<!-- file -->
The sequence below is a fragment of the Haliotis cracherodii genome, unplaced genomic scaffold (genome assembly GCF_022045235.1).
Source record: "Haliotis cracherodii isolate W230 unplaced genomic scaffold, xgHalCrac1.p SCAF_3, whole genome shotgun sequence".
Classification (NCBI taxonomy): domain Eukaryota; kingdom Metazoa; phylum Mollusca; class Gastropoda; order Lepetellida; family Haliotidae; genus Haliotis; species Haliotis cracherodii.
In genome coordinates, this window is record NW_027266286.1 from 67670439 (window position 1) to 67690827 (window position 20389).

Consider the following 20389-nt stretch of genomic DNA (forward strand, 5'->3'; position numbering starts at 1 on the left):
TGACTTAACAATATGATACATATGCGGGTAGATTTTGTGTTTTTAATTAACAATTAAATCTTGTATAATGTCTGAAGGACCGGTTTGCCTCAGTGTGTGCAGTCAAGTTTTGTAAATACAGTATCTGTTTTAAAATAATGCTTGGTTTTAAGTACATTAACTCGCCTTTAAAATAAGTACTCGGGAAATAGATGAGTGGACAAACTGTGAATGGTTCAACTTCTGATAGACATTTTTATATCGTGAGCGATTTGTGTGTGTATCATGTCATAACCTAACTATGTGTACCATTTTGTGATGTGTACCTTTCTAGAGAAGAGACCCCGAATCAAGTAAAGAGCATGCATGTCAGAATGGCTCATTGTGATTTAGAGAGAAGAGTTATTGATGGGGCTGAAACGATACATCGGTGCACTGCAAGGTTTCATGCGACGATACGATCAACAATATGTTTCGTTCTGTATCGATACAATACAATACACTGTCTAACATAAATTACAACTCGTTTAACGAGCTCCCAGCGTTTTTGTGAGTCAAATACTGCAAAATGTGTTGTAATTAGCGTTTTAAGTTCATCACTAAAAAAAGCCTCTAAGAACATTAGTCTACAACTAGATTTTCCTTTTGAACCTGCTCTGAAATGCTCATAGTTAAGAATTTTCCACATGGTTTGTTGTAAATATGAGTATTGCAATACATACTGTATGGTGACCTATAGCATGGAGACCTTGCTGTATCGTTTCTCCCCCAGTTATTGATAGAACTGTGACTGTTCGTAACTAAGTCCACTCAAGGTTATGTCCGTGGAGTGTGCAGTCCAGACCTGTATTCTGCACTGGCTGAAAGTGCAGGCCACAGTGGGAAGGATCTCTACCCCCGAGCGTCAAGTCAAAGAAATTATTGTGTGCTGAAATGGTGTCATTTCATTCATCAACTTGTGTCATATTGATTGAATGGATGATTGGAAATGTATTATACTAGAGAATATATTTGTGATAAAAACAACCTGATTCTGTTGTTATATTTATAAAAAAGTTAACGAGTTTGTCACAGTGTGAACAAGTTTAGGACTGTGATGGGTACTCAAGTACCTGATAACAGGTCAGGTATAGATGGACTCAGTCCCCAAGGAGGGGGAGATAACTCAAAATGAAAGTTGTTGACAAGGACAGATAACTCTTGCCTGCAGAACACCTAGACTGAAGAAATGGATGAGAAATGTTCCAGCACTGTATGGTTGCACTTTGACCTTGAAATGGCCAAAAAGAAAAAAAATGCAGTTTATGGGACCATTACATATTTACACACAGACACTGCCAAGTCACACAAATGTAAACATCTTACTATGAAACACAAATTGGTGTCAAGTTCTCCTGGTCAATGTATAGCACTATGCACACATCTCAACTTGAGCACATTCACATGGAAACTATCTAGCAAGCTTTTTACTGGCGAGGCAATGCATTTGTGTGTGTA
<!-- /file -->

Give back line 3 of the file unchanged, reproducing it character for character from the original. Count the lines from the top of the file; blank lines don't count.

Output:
Classification (NCBI taxonomy): domain Eukaryota; kingdom Metazoa; phylum Mollusca; class Gastropoda; order Lepetellida; family Haliotidae; genus Haliotis; species Haliotis cracherodii.